Doc, can I use this natural supplement?

A little while back, I saw a patient in my reflux practice who had recently stopped her PPI and substituted licorice root to help keep her acid reflux symptoms under control. She told me that her symptoms were still under good control with the licorice root, and asked me if I was all right with her staying on it instead.  Since she did not have any mucosal injury (esophagitis) or other complications from GERD, my main question that I had to answer was about the safety of licorice root .

So I looked it up, just to be sure I was doing my due diligence.  If you aren’t aware of the possible side effects of licorice root, the major ones to be aware of are:

  • Edema/fluid retention
  • High blood pressure
  • Potassium loss
  • Headache

Fortunately, these only tend to occur at large doses (> 3 grams per day for several weeks) when the licorice root contains glycyrrhizin. In short, I thought it was fine for her since she was otherwise in good health, and the dose was not that large.

Nonetheless, there is an important reminder here: just because something is natural, doesn’t mean it is completely without side effects.  Even natural substances are still chemicals.

If you are a patient, please discuss all of your supplements with your physicians.  In this case in particular, extreme use can actually cause rare life threatening problems.  If you are a doctor or other healthcare professional, be sure to ask your patients about any herbs and supplements they might be taking.

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About Ryan Madanick, MD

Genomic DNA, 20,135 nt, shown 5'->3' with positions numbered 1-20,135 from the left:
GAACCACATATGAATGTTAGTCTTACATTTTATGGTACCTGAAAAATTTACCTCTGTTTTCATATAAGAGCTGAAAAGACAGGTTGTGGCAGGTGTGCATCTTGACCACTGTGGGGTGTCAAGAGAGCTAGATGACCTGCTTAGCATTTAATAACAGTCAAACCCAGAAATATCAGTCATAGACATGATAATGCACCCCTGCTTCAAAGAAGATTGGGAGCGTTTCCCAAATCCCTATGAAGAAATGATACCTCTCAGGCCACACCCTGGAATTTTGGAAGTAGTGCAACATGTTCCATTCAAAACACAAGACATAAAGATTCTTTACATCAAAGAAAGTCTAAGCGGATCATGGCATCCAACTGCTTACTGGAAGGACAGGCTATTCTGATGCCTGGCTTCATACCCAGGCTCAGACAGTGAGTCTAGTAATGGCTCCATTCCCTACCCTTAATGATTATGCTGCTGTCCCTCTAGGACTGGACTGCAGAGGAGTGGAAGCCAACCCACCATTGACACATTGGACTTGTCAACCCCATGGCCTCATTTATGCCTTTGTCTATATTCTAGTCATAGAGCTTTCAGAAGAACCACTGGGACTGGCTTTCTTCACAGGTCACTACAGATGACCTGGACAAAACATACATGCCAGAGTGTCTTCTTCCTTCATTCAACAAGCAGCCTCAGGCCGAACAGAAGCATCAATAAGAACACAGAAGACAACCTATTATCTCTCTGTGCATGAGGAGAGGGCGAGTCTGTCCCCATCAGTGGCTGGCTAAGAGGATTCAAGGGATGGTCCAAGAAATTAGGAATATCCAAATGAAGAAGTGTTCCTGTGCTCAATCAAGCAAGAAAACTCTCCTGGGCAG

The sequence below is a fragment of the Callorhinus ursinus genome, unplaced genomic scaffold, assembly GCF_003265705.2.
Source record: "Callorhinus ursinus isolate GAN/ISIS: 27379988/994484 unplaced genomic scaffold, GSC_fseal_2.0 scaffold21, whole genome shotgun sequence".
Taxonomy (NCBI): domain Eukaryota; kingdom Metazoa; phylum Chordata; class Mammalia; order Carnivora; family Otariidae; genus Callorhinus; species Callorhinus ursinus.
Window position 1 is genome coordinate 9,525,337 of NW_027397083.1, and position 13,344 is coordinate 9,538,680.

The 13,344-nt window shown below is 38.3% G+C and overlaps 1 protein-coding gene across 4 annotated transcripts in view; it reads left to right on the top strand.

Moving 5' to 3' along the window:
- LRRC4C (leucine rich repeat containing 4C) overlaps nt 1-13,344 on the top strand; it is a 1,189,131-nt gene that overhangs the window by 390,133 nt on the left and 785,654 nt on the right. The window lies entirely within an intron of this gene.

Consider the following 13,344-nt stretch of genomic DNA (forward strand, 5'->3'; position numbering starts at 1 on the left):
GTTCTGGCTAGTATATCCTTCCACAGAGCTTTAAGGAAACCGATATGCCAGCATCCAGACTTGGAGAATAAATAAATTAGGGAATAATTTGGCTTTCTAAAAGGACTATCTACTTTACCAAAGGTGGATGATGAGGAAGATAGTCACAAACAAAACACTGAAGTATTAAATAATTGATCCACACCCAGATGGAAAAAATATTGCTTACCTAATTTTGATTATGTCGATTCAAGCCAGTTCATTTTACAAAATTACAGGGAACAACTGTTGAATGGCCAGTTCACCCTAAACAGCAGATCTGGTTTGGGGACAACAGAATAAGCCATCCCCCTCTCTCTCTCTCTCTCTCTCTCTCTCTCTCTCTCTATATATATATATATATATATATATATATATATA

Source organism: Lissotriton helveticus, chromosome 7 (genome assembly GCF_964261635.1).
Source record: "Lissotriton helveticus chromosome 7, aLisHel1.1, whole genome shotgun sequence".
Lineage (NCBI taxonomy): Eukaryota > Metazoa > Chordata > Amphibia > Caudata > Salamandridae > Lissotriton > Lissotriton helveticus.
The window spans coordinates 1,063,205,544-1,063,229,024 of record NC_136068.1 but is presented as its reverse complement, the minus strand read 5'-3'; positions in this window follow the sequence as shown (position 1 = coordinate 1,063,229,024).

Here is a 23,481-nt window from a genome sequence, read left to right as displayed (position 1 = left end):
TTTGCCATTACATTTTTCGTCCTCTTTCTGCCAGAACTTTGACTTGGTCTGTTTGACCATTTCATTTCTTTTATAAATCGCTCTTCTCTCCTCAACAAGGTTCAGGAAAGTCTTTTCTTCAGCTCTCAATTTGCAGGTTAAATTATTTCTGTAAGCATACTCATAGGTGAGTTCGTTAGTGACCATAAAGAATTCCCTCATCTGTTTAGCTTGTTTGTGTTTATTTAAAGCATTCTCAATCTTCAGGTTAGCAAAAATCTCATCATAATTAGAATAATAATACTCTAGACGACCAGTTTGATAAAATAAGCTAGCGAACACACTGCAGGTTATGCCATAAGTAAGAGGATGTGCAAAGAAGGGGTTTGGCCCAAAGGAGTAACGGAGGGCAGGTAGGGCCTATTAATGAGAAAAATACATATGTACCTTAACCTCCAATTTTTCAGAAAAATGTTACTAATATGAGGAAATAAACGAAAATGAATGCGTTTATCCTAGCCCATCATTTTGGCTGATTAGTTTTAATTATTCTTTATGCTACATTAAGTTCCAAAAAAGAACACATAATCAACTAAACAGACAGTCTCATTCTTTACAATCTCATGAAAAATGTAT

I am a gastroenterologist at the University of North Carolina School of Medicine, and the Vice-Chief for education in the Division of GI & Hepatology . I specialize in diseases of the esophagus, with a strong interest in the diagnosis and treatment of patients who have difficult-to-manage esophageal problems such as refractory GERD. I can be followed on Twitter: @RyanMadanickMD (he/him)
This entry was posted in CAM, GERD and tagged , , , , , , . Bookmark the permalink.

6 Responses to Doc, can I use this natural supplement?

  1. Clearly you are an open-minded doctor – I wish more were like that. I have heard from many readers of my blog who say that their doctors completely roll their eyes when they mention they are using a herb recommended by a naturopath. But, putting yourself in the patient’s shoes: what are you supposed to do when your medical doctor isn’t able to satisfactorily resolve your GI problem with the tools available to him/her? Or if symptoms are in remission, what are you supposed to do when you live in fear of the condition coming back? Answer: you seek other solutions in the form of particular herbs and foods.

    I hope more doctors will take the opportunity to read up on the supplements that their patients are taking, rather than dismissing them wholesale. Patients are unlikely to stop using herbs: the practice is millions of years older than the medical profession itself.

  2. Ronnie says:

    Ryan. You are doing a great job.with these blogs. Keep up the great work

  3. Baillie says:

    Can’t stand licorice. Bleah!

  4. Kyoko Radtke says:

    Acid reflux can also damage the teeth so be careful with it and seek prompt treatment. .

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  5. Pingback: In The Absence of Evidence… | Gut Check

  6. Audrey Bryce says:

    Thanks for the great information. Here’s how I totally reversed my heartburn and acid reflux:

    1. Take a half teaspoon of baking soda in a glass of water. Helps neutralize stomach acid.
    2. Drink 1/2 cup aloe vera juice before a meal. Reduces inflammation.
    3. Watch this video on http://www.journalofnaturalhealth.com/heartburn
    and follow the steps. Your heartburn or acid reflux symptoms should be gone in about a week.
    4. Take it easy once you are reflux-free. Watch what you eat (don’t go crazy with this, of course!)

    I struggled for many years with acid reflux and it’s not easy to overcome it, but if you really want to, you can do it.

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